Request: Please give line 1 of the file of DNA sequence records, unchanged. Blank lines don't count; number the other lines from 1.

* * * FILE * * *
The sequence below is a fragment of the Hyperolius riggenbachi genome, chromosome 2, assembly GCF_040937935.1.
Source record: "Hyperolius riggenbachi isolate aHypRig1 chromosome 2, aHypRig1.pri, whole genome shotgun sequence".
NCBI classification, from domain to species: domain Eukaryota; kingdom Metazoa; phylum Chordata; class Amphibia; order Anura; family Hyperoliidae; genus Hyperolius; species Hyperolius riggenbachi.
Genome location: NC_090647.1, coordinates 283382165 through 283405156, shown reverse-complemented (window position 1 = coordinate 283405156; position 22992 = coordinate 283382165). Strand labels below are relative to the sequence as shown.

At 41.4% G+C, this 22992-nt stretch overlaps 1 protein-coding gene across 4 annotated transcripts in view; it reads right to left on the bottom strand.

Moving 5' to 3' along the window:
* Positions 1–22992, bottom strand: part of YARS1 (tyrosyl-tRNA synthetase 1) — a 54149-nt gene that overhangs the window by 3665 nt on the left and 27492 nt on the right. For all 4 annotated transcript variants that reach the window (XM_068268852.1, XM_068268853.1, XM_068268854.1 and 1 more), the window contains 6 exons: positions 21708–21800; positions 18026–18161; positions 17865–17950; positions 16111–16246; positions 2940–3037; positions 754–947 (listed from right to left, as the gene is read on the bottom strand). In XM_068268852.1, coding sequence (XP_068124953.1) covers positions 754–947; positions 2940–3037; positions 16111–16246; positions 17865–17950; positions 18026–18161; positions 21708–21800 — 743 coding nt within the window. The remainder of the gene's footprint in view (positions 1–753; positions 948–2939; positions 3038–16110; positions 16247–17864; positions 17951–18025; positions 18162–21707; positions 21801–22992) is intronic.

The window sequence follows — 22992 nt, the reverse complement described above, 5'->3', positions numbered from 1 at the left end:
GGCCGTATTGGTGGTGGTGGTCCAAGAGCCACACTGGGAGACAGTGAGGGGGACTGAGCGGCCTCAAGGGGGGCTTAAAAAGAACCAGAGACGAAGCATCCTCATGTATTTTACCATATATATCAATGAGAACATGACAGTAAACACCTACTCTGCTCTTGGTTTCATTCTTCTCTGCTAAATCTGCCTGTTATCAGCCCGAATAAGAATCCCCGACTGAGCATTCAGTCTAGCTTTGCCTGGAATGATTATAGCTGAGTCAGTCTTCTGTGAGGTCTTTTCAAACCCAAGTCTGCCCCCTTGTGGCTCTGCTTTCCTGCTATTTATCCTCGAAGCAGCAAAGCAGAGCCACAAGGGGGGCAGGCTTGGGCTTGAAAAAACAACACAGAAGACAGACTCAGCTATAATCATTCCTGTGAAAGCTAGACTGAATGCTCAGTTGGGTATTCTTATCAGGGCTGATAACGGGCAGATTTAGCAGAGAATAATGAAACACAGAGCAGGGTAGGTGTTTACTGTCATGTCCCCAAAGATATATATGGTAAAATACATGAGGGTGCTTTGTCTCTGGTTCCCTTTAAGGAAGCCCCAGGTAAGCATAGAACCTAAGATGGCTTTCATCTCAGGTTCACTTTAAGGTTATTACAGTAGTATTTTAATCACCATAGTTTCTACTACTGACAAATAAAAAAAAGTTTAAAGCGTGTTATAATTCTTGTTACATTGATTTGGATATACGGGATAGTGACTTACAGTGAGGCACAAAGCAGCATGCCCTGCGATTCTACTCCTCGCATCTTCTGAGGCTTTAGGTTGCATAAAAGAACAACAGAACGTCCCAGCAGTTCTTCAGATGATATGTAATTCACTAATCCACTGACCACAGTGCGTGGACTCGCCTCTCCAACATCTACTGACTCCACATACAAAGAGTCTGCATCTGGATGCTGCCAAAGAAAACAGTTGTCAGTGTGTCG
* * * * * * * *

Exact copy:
The sequence below is a fragment of the Hyperolius riggenbachi genome, chromosome 2, assembly GCF_040937935.1.